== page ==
Here, I have picked a very basic example of image recognition. An input image of a bird has been taken here. This image is passed through hidden layers of neurons that have been trained previously on a set of images. CNN is a neural network that consists of neurons that are inspired by the human brain and organized in the form of increasing complexity. The neuron has its own algorithm to process the image, adjust biases, predict, and pass it down to the next layer of neurons. This series of processes is called deep learning.

Ultimately, it creates the most probabilistic image and passes it down to the output layer as a predicted image.

The magnitude of wildfire detection, on the other hand, is far more complex, and as a result, the deep learning model needs to be much more intricate.


Flow chart of image fire detection algorithms based on detection CNNs.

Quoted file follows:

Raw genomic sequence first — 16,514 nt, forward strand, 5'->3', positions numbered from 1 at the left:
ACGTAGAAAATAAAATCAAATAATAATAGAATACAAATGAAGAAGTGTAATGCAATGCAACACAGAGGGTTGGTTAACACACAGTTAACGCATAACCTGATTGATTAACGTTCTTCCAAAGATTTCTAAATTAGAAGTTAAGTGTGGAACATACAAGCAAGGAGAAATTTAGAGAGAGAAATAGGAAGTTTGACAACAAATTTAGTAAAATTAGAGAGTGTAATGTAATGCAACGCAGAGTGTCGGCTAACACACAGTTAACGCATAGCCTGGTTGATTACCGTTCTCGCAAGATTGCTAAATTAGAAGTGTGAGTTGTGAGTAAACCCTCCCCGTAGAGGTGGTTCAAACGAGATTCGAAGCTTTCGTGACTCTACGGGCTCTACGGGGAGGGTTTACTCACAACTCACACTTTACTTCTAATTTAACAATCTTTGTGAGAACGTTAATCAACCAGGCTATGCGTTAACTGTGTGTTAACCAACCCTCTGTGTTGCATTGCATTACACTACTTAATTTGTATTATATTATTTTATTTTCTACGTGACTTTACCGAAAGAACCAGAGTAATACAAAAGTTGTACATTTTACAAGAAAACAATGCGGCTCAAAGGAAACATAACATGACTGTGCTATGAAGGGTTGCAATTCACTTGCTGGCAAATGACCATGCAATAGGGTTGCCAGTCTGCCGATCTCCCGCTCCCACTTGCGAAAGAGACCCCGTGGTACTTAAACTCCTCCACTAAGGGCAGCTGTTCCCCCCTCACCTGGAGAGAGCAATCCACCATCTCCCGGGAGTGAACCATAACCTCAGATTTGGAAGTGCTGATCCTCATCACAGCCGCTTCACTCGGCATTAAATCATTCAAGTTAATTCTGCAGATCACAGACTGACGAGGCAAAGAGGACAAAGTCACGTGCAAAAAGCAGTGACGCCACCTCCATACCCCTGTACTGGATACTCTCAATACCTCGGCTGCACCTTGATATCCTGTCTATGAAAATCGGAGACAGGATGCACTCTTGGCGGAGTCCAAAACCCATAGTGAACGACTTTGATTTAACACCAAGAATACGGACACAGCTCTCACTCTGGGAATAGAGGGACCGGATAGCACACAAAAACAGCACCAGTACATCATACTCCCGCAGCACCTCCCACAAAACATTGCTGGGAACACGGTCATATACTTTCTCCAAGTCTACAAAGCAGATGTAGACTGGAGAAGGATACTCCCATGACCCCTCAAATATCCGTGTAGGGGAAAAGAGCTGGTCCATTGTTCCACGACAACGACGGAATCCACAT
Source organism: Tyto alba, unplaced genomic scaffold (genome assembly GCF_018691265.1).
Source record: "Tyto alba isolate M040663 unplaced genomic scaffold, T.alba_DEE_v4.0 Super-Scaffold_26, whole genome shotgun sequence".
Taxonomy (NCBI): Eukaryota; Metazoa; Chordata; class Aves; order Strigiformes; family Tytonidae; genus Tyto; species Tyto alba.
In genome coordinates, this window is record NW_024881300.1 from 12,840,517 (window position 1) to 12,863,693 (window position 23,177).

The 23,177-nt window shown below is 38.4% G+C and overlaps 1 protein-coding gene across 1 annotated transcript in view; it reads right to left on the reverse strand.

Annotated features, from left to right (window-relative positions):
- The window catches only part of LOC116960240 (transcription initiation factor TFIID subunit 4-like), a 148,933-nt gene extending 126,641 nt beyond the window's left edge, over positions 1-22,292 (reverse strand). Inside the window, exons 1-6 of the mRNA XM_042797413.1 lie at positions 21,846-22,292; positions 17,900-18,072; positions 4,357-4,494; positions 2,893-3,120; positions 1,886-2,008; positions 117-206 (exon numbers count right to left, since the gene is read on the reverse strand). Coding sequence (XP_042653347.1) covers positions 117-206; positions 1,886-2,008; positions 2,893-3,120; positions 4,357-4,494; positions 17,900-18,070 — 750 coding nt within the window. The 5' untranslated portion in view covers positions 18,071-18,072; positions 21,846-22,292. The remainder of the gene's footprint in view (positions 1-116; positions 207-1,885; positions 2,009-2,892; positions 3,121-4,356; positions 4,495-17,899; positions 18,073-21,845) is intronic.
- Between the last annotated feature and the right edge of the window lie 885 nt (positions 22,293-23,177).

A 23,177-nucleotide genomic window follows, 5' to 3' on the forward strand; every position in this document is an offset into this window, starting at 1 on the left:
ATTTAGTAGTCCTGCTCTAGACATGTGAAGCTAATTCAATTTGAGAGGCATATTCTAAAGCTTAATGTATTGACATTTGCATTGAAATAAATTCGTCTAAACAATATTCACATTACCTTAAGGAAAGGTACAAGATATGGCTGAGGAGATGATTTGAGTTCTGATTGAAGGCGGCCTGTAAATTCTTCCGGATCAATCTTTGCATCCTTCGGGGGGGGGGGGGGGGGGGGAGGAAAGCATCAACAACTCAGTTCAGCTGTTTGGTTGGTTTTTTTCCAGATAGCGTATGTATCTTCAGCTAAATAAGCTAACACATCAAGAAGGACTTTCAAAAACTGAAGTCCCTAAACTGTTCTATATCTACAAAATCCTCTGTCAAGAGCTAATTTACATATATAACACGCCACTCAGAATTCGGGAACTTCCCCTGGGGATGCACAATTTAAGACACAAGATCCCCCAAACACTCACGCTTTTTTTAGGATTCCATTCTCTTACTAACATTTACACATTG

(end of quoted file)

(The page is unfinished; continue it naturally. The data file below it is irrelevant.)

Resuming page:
Source: Pu Li and Wangda Zhao via

As shown in the picture above, in the case of fire, the object detection CNN provides the capabilities for feature extraction, classification, and region suggestions. First, CNN uses an input image to generate region suggestions through convolution, pooling, etc. Another is region-based item detection. Convolutional layers, pooling layers, fully linked layers, and other techniques are used by CNN to determine whether there is a fire in a proposed location.

In the case of wildfires, there are other important driving factors that have not been included here. This involves data on wind speed, its direction, fire fuel, drought conditions, and irregular topology.


Data complexity and its role in fire detection

Wildfire data is multifaceted and evolving. It involves complex interrelated data like the type of forest fuel (grass, shrubs, small and big trees), the weather in that area (wind conditions, temperature, and humidity), the topology, and the source of fire (human-made lightning). Hence, there is a deluge of data from multiple sources with continuously changing weather conditions.